Coffee Break – Stainless-Steel Insulated Thermos

Thermos Nissan 26-Ounce Travel Companion Stainless-Steel Insulated BottleReader K wrote in to recommend this thermos, noting “Maybe I’m the only nerd who brings her own coffee in a thermos to the office, but this one is FABULOUS for anyone looking to break their Starbucks habit. I make my coffee at about 7am and have my last cup at about 3pm, when it’s still piping hot out of the thermos. Well worth the $28 and saves a bunch of money I’d otherwise spend at the coffee shop. This 26 ounce version fits nicely in my briefcase and holds almost 3 standard coffee mug cups for me.” Nice! I’ve never been such an aficionado of coffee that the office swill wasn’t okay for me, but if I were, I’d definitely be looking for a thermos like this one. It’s $27.95 (was $35) at Amazon. Thermos Nissan 26-Ounce Travel Companion Stainless-Steel Insulated Bottle

(L-2)

Comments

  1. I’ve become addicted to the Klean Kanteen insulated stainless steel one after using it for the past year. Great for hot and cold; and for anything from soup/chili to coffee/ice water.

    • LadyEnginerd :

      Me too! I have two caps for it: the drinkable one stays at work, while the non-leaking one keeps it from spilling in my bag (I no longer drink ON the train due to too many unfortunate spills).

  2. caffeinator :

    very nice. while we’re on the subject of coffee, can anyone tell me:

    - is it possible to make a decent mocha at home? do i need to buy a special kind of mocha powder? do i have to make chocolate syrup and then add it to coffee? is it ultimately easier to just buy it?
    - what is the best way to clean a coffee pot/machine? vinegar rinse?
    - can anyone recommend some beans? i like very smooth, non-bitter, non-sour coffee (with skim milk and a packet of sugar). call me a coffee wimp. i actually find starbucks too bitter, but i drink it anyway b/c it’s close by. would love any recs to start making coffee at home.

    thanks!

    • Research, not Law :

      Have you tried Peets? (And Starbucks IS bitter, IMO).

      • and so anon :

        I’ve heard many people complain about Starbucks, but I love their espresso drinks. I generally find the espresso has a slightly sweet, chocolate-like flavor. I never use sugar and add only skim milk, which is unforgiving of bad coffee.

        There must be hundreds of coffee-related sites, but I once called the proprietor of this one with a question about my espresso maker and he answered it.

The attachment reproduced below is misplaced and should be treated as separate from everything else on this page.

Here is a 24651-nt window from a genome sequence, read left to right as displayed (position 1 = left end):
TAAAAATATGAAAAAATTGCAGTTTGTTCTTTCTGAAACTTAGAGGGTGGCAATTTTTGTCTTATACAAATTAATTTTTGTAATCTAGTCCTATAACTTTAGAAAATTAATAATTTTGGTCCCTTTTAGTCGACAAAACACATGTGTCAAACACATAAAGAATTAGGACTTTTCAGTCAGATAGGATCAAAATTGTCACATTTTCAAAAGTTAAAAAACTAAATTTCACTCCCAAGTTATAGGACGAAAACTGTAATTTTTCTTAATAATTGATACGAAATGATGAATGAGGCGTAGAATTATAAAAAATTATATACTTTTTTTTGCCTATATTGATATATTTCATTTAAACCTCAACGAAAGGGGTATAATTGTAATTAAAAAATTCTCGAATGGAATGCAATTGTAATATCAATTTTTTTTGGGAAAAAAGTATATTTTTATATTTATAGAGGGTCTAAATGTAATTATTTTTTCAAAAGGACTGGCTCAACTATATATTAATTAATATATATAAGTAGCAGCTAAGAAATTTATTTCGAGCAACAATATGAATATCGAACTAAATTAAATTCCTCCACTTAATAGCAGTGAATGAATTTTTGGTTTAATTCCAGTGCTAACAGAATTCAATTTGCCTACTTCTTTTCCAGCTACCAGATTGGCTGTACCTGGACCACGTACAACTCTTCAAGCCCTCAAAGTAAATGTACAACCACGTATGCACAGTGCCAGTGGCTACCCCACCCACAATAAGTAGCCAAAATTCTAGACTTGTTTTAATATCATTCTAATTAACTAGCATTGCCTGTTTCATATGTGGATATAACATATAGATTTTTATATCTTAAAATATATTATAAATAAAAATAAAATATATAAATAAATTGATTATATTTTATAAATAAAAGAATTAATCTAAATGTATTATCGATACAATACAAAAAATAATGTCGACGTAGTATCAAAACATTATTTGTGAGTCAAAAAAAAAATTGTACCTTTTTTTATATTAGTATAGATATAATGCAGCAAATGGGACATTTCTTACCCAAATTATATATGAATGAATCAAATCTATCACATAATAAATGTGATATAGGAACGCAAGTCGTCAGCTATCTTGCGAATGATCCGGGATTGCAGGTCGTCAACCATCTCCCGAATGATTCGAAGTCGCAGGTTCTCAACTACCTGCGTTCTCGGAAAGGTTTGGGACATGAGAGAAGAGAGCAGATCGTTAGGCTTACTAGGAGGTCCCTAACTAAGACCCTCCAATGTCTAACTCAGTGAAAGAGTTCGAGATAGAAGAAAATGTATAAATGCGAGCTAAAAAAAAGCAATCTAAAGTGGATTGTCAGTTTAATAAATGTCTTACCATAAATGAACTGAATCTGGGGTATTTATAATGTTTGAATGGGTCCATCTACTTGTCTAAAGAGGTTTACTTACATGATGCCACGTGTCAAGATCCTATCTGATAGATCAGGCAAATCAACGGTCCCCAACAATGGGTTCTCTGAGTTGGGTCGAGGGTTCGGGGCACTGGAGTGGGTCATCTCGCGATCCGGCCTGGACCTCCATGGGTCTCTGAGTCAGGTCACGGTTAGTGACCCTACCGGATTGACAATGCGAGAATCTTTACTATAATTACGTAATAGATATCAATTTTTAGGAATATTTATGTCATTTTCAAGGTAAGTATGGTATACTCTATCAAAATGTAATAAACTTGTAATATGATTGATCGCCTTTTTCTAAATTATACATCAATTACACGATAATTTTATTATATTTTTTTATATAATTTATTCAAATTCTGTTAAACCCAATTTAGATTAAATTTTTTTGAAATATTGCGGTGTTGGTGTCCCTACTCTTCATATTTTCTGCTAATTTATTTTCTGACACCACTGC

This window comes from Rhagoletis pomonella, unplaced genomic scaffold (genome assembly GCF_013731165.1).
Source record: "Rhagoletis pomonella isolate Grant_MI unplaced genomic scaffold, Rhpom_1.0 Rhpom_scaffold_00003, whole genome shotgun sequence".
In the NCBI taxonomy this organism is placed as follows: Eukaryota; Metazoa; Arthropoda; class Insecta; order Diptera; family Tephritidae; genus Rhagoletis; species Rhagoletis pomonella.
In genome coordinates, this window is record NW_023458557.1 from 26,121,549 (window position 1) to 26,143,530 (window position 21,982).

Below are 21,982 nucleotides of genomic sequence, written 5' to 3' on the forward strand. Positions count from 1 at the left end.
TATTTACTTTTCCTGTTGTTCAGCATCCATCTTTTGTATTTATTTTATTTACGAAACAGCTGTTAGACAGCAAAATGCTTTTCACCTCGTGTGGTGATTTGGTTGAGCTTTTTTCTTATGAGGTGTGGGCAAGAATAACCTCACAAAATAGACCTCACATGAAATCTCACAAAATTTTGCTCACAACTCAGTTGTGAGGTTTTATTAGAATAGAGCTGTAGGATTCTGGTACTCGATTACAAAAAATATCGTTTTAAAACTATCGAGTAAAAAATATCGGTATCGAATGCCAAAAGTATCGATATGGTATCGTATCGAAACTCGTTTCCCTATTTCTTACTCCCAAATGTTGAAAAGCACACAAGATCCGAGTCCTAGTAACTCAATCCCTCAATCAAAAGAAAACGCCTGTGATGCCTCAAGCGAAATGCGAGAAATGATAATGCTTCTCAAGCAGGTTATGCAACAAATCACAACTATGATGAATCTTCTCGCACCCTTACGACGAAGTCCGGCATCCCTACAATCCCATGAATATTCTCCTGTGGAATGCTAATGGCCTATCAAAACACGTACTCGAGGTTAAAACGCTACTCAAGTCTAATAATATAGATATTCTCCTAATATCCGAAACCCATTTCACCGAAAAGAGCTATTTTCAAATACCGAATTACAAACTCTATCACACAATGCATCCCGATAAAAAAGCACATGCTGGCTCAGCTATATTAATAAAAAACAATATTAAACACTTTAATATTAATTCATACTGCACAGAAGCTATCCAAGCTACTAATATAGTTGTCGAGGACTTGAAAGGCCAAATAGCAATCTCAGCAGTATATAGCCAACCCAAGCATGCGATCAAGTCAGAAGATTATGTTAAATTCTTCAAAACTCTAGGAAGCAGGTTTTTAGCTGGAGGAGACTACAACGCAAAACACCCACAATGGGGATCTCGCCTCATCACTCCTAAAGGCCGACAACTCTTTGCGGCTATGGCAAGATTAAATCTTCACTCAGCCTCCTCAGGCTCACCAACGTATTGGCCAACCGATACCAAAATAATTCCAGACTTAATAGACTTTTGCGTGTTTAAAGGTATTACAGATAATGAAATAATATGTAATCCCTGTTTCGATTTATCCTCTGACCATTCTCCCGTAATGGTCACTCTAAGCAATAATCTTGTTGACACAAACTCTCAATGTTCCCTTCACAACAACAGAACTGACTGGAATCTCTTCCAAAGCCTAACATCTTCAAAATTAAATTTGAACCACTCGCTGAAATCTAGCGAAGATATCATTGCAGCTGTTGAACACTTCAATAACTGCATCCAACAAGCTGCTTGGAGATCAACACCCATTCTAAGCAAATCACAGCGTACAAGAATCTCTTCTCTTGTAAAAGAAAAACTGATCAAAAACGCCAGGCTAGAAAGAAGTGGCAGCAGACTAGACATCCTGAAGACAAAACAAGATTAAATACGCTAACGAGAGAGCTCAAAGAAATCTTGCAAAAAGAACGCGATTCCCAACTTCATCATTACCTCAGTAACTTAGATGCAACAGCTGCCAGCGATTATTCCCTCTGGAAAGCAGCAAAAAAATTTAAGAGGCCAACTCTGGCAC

http://www.wholelattelove.com/

        I like the spirit of this site, although I guess it is slightly hipstery.

        http://www.joetheartofcoffee.com/

        For regular coffee (not espresso), I like the French Press method best.

        A friend of mine used to order either from McNulty’s or Porto Rico in New York City.

        • I like the websites you recommend and can say I’ve had excellent service from wholelattelove.

          If you really want to go down the coffee rabbit hole, check out coffeegeek dot com.

      • spacegeek :

        I heart Peets! When I lived in TX, we mail ordered Peets. Now I just pick it up! Garuda blend is my all-time fav. Hate Starbucks coffee. I can only drink it with much “pollution”–nonfat white chocolate peppermint mocha anyone?!

        Hershey’s chocolate syrup makes for a good mocha, IMO.

    • My husband and I are huge fans of Boca Java, which we order online. They roast the beans to order, and it is just wonderfully fresh without that bitter, overroasted taste you get from Starbucks.

    • To clean my coffee maker, I’ve been doing 1/3 vinegar and 2/3 water rinses and then plain water 2-3 times after that (or more if the vinegar smell doesn’t go away). If it’s really gross, then I may do half vinegar, half water.

      No specific bean recs but when I make starbucks coffee at home, it’s not bitter, whether I make espresso or regular drip coffee. Also, do not reheat your coffee or keep it sitting in the pot for too long, that releases the acid in the coffee and makes it sour.

      • Oh and my ghetto mocha recipe is to add hot chocolate mix to my coffee. Or chocolate milk. Or chocolate ice cream. Yum. Ok, I’m going to stop talking about food/drinks now ;P.

        • Always a NYer :

          That sounds absolutely delicious! I now want to try that with French Vanilla coffee, yum =D

        • somewhere(less)cold :

          That’s my mocha recipe, too.

          I used to drink Dean’s Beans coffee when I was in my coffee days. They have good explanations of different beans on their website, and you might be able to find a shop local to you that brews their stuff (I think they have a listing online).

        • I work part time in a coffee shop and when we run out of things we “cheat”,
          You can use extra chocolate or mocha powder and dissolve it with coffee for a chocolate flavored coffee
          or! Make a mocha au lait- chocolate or mocha powder, steamed milk and coffee– milk and coffee are equal proportions so it works.